I was stupid. I am stupid. I meant to say to also mic the cabinet. So you take that line level output and go into the DI input. And you try out some microphones and stick that into the other XLR channel input. You don't want to print that as a stereo track. You want to tell the time line to record the left channel only (in one timeline channel). Then you enable another timeline channel and tell it to record only the right channel. You may also be able to select whether that should be printed as a single mono track of each as a single, dual mono/stereo track. Which would make a total of 4 Tracks as 2 stereo pairs that are actually dual mono each. One pair would be the line level output from your amplifier and the other one would be from the microphone on the cabinet of the speaker. They wouldn't be two pairs that would be DI left and microphone right. No.

    There is a small hitch in this get along. There will be a timing difference between the direct input and the microphone on the cabinet. This small timing error is a phase shift. This phase shift will cause nasty sounding comb filtering cancellations and augmentations to occur. This may require that you will have to zoom in to a peak, right down to the sample. This way, you'll be able to align the two peaks. And if you had tracked live with a drummer, I would generally delay the DI direct track to match the timing of the microphone track. This will ensure no other peculiar phase anomalies and cancellations will happen from the bleed pickup from the drum set. So it's a good bet to only delay the DI track by those few samples of difference you'll see when fully zoomed in to some peak transient. You know when you pick and pop that bass.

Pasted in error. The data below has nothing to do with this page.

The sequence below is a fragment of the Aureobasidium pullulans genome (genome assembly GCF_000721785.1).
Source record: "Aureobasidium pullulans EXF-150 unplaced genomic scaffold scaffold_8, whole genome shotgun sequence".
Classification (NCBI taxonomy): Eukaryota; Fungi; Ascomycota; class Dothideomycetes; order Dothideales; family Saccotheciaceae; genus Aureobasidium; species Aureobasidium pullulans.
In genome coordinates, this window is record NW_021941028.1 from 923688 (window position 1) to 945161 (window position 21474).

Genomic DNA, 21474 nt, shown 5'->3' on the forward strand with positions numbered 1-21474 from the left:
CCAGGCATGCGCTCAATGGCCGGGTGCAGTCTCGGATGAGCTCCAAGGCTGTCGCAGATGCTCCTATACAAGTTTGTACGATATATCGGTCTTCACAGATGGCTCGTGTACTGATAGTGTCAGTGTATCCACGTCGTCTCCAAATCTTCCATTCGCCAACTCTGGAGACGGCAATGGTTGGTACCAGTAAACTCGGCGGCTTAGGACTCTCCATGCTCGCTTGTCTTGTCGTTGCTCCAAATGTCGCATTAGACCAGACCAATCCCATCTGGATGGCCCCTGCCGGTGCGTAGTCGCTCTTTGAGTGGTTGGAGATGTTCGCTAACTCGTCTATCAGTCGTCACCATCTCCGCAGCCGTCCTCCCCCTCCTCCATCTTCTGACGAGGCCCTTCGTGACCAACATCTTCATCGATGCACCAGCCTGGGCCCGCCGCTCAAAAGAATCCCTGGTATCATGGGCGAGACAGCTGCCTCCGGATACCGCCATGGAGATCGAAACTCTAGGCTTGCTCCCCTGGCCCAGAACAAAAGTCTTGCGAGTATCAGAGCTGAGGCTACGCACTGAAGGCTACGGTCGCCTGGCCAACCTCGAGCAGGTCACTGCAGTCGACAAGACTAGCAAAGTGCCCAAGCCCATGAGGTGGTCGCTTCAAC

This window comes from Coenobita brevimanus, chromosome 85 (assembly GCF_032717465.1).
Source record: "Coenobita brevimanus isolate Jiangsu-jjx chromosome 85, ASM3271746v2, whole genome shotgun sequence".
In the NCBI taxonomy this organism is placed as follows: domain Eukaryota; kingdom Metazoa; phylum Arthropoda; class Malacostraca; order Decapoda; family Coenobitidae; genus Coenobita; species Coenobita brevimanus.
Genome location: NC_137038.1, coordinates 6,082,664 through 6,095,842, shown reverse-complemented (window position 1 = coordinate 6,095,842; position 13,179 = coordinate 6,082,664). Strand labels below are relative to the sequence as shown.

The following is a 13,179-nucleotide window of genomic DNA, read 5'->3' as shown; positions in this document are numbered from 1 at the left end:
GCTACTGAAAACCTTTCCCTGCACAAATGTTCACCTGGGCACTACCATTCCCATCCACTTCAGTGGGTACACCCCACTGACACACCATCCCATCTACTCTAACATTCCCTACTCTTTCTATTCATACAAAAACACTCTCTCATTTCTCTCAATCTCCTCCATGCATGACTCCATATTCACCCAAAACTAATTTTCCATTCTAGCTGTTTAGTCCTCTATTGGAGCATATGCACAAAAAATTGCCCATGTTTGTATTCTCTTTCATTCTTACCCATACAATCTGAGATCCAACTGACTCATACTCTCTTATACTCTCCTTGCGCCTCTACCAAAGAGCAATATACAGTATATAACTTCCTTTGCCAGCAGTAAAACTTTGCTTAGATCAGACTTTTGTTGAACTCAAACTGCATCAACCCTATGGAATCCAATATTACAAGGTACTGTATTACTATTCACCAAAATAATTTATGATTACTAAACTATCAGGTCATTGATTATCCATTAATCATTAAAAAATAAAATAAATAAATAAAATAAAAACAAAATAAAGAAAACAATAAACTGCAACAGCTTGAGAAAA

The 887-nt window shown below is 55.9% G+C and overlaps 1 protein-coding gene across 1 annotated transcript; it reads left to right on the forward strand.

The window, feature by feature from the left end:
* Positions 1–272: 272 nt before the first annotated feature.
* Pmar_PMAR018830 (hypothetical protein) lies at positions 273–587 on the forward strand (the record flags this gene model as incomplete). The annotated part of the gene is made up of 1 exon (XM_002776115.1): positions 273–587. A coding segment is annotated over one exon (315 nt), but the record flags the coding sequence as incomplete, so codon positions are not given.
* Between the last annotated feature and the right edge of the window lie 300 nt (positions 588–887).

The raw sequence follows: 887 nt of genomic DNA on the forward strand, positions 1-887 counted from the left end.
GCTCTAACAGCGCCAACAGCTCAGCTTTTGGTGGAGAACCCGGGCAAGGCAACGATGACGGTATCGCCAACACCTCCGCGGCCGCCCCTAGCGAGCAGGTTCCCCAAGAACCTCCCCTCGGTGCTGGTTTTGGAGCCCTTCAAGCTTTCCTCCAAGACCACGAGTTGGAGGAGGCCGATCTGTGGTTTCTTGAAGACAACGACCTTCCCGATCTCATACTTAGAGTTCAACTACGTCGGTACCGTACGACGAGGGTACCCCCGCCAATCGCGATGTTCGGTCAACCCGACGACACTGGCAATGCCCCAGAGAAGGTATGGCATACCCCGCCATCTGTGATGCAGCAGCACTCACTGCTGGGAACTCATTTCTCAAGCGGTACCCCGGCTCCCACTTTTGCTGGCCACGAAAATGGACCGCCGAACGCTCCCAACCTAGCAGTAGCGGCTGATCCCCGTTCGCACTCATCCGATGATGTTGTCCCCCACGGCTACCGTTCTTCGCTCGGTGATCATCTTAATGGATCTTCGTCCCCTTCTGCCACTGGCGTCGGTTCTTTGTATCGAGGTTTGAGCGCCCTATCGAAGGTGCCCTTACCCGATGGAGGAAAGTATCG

Now go to it buddy. We want to hear what you got?
    Mx. Remy Ann David
  9. DonnyThompson

    DonnyThompson Distinguished Member

    You didn't mention in your first post that you had the Ampeg amp... that's a pretty important thing to leave out.

    At which point, I absolutely concur with Remy and Kmetal - do a combination of a mic on the amp and use a DI as well.

    You're using a digitally-based amp/cabinet emulator plug-in when you already have a great cabinet? :confused: LOL, that's a little like driving a Yugo and complaining that it drives horribly when you have a Lexus parked in your garage.

    There's no emulation necessary if you already have a great amp/cabinet at your disposal to begin with.

    Kmetal and I will have to respectfully disagree about one thing here, though... and that's the use of of the D112; I'm not a fan and never have been, I would opt instead for an EV RE20, or even an AKG 414 if you have one. In a pinch, and if budget constraints prohibit you from buying any of those mics, use a simple Shure SM57/58... you won't be disappointed, for a mic that can be had new-to-almost new for around $100, and it's uses are almost limitless, from mic'ing snare and toms to guitar and bass amps, to vocals, brass, and even a kick drum, it's one of those must-have mics to have in your microphone locker.

    On a final note, and just as a suggestion, from now on when posting a question, it would be much more helpful to us to give you more help, if you mentioned all the gear you were working with, LOL, the Ampeg was a pretty crucial piece of information to leave out. ;)
  10. BuzzBass

    BuzzBass Active Member

    Hey thanks everybody, this website is incredible.

    First, I'm going to buy a line cable, what I should have done a long time ago hahaha.

    Then, if I'm not satisfied, I'll buy a Shure SM57 and a DI. Any special recomandation for the DI ?